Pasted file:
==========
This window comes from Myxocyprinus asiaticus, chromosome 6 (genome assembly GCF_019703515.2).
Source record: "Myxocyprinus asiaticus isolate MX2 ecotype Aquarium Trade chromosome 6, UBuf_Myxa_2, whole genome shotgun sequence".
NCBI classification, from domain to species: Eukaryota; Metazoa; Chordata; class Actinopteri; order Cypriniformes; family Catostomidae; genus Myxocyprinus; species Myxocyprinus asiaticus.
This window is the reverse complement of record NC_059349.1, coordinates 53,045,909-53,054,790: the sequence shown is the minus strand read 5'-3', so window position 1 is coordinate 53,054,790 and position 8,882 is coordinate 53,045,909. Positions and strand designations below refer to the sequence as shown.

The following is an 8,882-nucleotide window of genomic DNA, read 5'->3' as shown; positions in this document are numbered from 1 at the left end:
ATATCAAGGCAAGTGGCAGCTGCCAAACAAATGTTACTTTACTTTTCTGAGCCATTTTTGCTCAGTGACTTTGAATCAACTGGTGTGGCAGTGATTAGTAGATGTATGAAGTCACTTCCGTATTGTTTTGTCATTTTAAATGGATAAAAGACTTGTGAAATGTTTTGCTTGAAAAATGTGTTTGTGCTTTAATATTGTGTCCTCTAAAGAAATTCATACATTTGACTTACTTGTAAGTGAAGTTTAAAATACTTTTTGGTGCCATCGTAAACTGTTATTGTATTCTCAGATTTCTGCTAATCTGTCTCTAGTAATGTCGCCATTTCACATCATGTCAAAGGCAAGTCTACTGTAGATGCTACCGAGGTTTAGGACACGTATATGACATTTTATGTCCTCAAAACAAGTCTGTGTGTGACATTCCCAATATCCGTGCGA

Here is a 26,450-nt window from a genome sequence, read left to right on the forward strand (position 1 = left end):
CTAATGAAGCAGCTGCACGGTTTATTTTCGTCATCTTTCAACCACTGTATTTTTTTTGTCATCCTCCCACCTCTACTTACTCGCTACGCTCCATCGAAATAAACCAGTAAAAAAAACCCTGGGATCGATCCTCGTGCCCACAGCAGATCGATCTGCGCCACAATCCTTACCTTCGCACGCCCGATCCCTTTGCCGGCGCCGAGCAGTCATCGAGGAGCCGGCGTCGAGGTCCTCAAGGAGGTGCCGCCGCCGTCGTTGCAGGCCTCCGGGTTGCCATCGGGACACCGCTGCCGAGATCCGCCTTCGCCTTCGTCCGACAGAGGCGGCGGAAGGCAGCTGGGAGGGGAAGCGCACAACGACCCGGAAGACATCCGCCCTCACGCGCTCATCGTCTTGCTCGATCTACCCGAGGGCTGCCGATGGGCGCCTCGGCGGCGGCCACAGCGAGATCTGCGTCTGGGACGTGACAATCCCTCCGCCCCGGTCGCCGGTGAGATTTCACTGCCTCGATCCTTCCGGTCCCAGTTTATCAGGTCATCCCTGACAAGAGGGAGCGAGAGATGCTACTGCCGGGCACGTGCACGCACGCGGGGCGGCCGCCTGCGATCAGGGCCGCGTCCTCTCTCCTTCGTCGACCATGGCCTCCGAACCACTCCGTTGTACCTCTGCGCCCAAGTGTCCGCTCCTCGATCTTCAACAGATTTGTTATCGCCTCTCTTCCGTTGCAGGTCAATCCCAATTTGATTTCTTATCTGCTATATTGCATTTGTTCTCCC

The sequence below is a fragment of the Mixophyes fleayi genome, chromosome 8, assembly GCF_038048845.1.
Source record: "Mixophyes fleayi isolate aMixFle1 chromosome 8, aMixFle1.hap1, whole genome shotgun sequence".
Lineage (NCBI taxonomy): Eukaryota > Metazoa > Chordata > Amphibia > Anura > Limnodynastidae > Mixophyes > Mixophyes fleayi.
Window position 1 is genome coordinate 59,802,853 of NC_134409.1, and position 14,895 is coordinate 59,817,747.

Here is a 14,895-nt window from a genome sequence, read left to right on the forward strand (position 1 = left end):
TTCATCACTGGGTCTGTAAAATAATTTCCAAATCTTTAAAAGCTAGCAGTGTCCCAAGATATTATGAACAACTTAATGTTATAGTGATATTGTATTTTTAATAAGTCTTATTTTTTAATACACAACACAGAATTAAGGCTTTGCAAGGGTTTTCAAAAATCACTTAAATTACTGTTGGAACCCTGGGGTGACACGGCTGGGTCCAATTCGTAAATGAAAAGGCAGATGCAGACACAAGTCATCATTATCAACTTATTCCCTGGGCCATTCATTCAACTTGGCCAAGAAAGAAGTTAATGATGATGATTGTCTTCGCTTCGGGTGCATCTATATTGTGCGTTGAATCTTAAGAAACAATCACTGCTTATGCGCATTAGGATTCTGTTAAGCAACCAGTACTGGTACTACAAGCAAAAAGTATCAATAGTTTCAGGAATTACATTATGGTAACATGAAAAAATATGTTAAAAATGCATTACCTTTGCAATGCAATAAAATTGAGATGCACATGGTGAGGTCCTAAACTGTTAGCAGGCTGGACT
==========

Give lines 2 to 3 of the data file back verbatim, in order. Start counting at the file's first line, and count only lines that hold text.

Source record: "Myxocyprinus asiaticus isolate MX2 ecotype Aquarium Trade chromosome 6, UBuf_Myxa_2, whole genome shotgun sequence".
NCBI classification, from domain to species: Eukaryota; Metazoa; Chordata; class Actinopteri; order Cypriniformes; family Catostomidae; genus Myxocyprinus; species Myxocyprinus asiaticus.